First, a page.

Of course  stories are conventionally  supposed to have not only a beginning, but a middle and an end. For  narratologists the end is that part of the story where its meaning and purpose is evaluated ; for the life story teller the whole  exercise is often about taking a step back and recollecting  , if not always in tranquillity,  just what the  meaning and purpose of life consists in. Writing a memoir   is a revisionary process, it involves  the bitter sweet  recognition  that what is done is done;  counterfactual life histories, agonising about what has been what might have been, or worse  rewriting the past so that it conform to our hopes,   defeats the purpose .Yet  the fact that life is beyond amendment  does not mean   that amends cannot  be made in the manner of its telling.  Of course some people, especially politicians,   write memoirs as  way of settling  old scores, but the true, critical,  purpose of the memoir is to enable you revisit  the foreign country that your past has become, to  relearn its language, and customs  and to unsettle   your   account by  reconsidering what it amounts to. As a late work, and most memoirs are written by people over 60, the memoir  may not be so much a confirmation or consolidation of the author’s life  experience, as a radically new departure. I think  this is what the best memoirs do. In my case starting ‘Reading Room Only’ was a way of writing myself out of a very dark place, of fighting back against  the pull of suicidal impulses, and reaching  out towards  to the world,  in the process  finding that which in the midst of inferno, is not inferno  and giving it  space, making it endure (Italo Calvino).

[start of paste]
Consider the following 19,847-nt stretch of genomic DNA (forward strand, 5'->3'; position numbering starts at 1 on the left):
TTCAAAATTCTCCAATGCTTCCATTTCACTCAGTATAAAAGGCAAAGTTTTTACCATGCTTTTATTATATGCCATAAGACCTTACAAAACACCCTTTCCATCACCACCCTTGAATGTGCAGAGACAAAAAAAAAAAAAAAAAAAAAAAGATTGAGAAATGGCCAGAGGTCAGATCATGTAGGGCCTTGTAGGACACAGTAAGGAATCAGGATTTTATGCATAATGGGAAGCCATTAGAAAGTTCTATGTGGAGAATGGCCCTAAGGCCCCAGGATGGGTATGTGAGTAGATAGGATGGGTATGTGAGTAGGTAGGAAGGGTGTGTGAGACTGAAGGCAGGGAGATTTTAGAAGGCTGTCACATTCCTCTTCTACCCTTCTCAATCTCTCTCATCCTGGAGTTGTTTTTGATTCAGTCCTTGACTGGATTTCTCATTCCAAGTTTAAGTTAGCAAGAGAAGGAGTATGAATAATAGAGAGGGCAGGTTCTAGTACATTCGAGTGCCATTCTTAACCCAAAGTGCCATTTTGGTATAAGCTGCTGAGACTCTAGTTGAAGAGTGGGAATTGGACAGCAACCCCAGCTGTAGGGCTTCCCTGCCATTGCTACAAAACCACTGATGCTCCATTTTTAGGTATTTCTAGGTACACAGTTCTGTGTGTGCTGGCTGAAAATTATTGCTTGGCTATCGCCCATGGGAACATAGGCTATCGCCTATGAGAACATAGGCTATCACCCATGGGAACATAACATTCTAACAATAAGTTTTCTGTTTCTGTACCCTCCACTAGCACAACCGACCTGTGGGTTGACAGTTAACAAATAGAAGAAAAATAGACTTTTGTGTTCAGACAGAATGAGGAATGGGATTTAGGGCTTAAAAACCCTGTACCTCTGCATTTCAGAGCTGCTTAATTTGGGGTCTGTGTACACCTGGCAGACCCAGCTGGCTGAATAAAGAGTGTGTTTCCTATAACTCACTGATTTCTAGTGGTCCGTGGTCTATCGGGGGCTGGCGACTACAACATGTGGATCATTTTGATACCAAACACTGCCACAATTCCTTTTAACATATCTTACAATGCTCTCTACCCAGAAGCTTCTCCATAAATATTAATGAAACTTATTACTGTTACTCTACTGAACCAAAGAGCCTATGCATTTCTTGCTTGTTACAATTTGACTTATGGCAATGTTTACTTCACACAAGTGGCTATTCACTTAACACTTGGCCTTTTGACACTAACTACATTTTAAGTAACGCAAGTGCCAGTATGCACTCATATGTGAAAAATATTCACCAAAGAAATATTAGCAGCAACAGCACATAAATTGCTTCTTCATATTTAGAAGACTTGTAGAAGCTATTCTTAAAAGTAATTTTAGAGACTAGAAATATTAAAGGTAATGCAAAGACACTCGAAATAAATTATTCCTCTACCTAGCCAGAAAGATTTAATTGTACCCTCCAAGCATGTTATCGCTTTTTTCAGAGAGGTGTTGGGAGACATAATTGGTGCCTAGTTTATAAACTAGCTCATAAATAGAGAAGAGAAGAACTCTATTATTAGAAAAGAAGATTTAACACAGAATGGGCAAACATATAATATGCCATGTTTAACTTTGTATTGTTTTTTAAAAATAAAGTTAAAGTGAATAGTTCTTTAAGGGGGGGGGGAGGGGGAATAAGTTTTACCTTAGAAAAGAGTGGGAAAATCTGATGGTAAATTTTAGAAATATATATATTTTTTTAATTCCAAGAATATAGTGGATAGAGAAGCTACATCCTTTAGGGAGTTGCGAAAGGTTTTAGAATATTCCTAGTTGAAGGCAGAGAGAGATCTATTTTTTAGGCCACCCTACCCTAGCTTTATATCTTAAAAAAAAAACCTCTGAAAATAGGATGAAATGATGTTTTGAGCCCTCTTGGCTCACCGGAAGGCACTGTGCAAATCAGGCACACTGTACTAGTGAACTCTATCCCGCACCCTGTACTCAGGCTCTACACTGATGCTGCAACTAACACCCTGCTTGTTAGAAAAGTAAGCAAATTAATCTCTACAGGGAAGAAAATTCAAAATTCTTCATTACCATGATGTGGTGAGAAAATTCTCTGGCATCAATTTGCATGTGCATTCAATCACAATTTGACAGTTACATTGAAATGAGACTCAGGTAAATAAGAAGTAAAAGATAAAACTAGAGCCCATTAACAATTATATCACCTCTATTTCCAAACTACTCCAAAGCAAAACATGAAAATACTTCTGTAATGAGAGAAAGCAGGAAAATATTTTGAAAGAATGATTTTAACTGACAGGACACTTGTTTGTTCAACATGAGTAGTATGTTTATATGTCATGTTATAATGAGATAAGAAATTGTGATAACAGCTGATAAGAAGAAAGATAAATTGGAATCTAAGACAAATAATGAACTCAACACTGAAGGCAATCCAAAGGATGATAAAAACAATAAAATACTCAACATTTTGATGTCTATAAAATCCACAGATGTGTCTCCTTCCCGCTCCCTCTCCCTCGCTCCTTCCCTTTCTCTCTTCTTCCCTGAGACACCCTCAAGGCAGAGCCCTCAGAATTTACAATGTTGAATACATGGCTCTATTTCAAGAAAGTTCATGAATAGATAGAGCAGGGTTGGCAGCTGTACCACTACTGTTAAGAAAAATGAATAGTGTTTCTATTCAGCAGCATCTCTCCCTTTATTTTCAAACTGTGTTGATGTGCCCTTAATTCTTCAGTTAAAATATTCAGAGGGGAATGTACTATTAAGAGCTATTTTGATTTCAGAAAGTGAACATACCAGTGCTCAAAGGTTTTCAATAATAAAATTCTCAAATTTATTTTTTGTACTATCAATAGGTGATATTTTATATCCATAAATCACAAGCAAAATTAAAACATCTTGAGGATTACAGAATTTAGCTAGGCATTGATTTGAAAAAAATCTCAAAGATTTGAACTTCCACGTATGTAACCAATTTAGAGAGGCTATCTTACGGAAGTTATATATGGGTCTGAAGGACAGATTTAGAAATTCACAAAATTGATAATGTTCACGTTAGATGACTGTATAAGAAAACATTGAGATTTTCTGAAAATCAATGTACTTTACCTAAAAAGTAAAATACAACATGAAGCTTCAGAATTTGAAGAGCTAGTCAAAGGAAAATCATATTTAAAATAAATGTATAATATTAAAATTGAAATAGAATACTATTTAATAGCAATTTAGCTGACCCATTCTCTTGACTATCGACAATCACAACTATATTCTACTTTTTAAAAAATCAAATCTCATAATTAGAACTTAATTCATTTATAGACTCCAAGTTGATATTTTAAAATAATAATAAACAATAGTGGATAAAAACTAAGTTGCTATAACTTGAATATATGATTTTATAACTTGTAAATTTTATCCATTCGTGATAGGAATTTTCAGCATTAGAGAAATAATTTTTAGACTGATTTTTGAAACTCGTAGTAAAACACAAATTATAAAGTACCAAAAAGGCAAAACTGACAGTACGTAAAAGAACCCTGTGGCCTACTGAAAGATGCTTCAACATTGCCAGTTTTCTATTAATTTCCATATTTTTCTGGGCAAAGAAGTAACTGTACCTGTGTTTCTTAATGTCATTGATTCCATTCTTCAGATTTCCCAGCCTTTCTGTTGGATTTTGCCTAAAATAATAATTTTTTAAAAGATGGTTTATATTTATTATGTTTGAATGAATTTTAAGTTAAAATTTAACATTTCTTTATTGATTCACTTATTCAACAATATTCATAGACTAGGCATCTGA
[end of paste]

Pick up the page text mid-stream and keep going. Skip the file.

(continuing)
But what principles of closure should  apply to the life story if its end is indeed to constitute a new beginning? For most auto-biographers, it is enough  to tell  the story so far,  to stop when  the present is reached and  perhaps to conclude with a  little speculation about what the future may hold.   We live our lives forwards, but  very few people look forward to their death, unless they believe in some kind of afterlife.  As you get older, the pressure to look back rather than forward  becomes ever stronger. Yet there is one special sense, which I am going to discuss in a moment , in which the memoir   become focused on its own posterity  and that of its author in a way  which complicates its reception by the reader.

These, perhaps somewhat morbid thoughts, came to mind   because of  an untoward event, an event which, while not actively anticipated,  was nevertheless feared. In September of this year my adopted son, Stephen died of a seizure  resulting from his alcoholism. He was 33  and for the past  few years had been fighting what turned out to be a losing battle against his illness.